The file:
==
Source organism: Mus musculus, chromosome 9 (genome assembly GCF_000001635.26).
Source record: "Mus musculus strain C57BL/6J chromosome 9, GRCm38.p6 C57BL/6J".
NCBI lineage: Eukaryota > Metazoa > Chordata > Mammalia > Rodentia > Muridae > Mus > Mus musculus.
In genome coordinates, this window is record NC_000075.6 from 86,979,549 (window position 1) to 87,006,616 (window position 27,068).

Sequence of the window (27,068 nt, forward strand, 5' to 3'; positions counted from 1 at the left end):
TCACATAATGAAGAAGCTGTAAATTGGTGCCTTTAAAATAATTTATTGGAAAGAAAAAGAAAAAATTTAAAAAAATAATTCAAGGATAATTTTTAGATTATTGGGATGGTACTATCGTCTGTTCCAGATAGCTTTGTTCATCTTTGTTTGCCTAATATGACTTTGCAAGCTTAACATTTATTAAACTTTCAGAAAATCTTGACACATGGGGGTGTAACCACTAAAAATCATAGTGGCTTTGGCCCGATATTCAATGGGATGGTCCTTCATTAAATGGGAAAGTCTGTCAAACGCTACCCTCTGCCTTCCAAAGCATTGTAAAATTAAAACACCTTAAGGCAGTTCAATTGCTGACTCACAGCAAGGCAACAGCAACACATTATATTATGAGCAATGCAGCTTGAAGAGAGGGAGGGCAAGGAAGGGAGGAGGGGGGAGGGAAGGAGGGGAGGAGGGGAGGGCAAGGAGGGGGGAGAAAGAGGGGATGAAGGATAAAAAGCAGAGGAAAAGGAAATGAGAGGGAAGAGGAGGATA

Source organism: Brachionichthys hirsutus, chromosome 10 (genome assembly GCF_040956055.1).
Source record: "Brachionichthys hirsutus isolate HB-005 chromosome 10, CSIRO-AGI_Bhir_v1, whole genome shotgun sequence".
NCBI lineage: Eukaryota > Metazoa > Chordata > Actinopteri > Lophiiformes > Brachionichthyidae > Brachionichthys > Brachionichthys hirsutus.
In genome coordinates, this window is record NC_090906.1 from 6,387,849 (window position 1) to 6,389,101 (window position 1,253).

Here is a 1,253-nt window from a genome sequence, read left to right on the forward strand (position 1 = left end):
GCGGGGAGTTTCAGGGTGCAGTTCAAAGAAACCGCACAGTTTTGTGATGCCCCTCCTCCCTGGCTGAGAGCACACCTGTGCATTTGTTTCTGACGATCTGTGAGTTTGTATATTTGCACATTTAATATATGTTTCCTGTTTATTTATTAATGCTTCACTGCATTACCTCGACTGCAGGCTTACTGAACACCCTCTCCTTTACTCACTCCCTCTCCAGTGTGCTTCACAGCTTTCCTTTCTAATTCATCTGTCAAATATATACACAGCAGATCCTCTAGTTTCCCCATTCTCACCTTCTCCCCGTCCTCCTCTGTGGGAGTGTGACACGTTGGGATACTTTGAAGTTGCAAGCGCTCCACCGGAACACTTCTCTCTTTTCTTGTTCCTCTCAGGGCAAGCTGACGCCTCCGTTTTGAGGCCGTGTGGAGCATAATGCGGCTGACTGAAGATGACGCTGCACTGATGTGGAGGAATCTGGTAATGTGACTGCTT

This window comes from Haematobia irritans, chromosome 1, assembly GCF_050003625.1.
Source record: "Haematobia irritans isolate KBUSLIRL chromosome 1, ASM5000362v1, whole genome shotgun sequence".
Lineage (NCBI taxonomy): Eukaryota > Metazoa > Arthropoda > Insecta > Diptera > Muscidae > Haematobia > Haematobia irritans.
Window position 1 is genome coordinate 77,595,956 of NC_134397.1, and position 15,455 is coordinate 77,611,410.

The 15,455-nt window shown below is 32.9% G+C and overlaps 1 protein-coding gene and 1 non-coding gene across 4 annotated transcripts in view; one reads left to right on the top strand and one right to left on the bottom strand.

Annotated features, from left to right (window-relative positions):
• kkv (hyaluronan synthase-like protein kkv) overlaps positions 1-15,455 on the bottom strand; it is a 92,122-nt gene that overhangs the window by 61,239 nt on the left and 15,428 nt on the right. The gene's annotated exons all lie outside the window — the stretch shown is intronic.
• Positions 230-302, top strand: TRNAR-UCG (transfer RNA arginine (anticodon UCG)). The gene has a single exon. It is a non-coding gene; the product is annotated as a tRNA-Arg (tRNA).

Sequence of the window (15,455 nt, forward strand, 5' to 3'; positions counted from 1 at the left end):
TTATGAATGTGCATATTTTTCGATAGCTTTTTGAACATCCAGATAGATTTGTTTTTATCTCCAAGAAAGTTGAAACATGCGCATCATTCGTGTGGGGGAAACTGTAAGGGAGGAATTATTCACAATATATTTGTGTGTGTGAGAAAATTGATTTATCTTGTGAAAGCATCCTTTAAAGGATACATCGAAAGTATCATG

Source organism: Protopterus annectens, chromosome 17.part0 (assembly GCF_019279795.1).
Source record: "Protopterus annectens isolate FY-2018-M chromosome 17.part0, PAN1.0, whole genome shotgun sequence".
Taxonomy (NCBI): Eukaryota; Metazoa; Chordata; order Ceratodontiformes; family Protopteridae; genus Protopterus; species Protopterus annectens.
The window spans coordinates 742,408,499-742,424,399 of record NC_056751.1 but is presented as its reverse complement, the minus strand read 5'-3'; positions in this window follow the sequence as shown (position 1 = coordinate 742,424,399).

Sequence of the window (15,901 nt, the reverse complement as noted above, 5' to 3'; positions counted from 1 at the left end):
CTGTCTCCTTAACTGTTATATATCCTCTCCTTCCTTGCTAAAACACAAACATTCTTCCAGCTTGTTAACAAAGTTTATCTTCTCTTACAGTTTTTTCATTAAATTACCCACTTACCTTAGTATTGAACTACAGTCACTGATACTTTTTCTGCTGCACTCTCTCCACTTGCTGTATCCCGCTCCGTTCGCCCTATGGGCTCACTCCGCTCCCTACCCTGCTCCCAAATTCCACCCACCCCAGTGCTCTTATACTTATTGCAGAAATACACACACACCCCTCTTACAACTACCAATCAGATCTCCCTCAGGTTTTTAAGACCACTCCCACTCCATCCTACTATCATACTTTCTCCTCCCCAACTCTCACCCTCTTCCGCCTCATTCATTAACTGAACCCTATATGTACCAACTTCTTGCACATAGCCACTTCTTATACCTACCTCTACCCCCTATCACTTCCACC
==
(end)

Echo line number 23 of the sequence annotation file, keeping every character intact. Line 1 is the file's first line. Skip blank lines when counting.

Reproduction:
Source organism: Protopterus annectens, chromosome 17.part0 (assembly GCF_019279795.1).